Bio-oil obtained from fast pyrolysis of biomass has the potential to be upgraded to renewable, drop-in fuel intermediates. The quality of bio-oil produced is critical to downstream process development and is determined by a number of factors like reaction timescale, extent of primary and secondary reactions, and the presence of minerals. In this work, we provide a mechanistic understanding of the various competing reactions in fast pyrolysis of cellulose and other glucose-based carbohydrates through a unified microkinetic model. The model incorporates the reactions of the cellulose chain and of the glucose intermediate to form a variety of bio-oil components, which are confirmed by either experiments or theoretical calculations reported in the literature. The majority of the Arrhenius rate parameters were based on existing studies, while a small number were fitted to match the experimental product distribution over a wide range of temperatures. The model yields of all the major primary fast pyrolysis products, viz., levoglucosan, formic acid, glycolaldehyde, 5-hydroxymethyl furfural, furfural and char, match reasonably well with the experimental data over the temperature range of 400-550°C. The model predicted that the time required for complete conversion corresponds to 2.5-3 s. Net rate analysis identified key pathways to levoglucosan via either mid-chain initiation, or depropagation and end-chain initiation that were dominant over the timescales of 0-100 ms and 100-1000 ms, respectively, at 500°C. Unlike the existing lumped kinetic models, our model provides a detailed picture of levoglucosan formation that involves mid-chain glycosidic bond cleavage followed by unzipping of levoglucosan from the chain ends. The model, utilizing the same set of rate coefficients, was able to predict the dominant products of fast pyrolysis of maltohexaose, cellobiose and glucose that also are in good agreement with experimental data. The initial chain length of cellulose was found to have a profound effect on the product yields for chain lengths shorter than 50, while it had no effect on the total reaction time.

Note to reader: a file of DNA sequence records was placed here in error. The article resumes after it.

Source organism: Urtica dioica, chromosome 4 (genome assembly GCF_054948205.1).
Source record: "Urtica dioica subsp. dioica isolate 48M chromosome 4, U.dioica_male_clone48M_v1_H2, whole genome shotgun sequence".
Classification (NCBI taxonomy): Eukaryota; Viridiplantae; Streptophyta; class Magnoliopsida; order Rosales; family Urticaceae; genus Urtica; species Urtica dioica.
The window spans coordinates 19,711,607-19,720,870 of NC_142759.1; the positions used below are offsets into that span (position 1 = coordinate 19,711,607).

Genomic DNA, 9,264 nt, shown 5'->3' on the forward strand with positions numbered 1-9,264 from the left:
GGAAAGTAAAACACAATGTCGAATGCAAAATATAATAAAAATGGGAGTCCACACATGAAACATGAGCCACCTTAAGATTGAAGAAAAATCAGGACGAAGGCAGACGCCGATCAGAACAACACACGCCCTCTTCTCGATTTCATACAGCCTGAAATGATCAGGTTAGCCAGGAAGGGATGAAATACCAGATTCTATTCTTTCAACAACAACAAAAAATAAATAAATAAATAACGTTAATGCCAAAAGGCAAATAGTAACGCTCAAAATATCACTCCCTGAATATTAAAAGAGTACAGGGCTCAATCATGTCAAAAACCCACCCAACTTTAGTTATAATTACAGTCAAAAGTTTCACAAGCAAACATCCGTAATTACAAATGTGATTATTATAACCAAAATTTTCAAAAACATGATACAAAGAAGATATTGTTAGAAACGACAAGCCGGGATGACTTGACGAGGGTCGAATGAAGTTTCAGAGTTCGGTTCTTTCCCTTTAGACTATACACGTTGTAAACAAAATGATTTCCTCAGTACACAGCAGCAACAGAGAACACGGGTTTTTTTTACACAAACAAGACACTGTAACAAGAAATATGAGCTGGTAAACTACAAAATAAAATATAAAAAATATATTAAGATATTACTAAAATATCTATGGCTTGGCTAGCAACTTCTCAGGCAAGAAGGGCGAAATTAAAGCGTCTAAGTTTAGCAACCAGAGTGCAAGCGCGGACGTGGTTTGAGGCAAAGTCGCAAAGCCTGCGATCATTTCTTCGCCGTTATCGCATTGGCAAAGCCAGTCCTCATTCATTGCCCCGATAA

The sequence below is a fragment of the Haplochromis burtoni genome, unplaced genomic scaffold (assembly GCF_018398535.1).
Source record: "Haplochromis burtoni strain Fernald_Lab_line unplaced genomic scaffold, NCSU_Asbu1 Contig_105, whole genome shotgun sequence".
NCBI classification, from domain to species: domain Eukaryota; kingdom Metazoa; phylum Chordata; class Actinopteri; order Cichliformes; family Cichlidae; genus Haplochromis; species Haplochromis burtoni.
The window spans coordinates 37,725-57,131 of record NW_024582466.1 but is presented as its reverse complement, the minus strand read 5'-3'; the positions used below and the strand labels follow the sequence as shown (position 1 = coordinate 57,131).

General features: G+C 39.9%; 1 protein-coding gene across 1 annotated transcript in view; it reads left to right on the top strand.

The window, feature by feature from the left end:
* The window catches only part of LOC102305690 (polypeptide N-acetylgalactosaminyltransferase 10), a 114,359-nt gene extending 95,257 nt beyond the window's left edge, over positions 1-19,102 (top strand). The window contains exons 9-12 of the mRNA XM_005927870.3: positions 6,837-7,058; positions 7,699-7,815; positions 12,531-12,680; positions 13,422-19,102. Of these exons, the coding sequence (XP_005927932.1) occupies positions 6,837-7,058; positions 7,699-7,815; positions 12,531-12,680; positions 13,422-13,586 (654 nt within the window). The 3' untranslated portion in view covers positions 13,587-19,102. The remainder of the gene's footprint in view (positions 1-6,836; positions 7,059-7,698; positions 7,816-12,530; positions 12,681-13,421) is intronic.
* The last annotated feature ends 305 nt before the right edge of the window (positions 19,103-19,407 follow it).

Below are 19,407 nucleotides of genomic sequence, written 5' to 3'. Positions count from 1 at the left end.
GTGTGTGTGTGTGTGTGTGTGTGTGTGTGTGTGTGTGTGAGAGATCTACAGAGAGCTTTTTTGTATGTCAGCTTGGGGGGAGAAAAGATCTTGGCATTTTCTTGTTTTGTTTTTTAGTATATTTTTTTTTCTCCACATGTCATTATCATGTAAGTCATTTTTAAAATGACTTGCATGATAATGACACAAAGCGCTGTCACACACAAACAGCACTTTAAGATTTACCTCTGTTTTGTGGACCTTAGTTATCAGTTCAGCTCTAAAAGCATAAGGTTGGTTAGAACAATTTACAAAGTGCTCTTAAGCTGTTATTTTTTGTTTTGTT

ASJC Scopus subject areas
- Environmental Chemistry
- Renewable Energy, Sustainability and the Environment
- Nuclear Energy and Engineering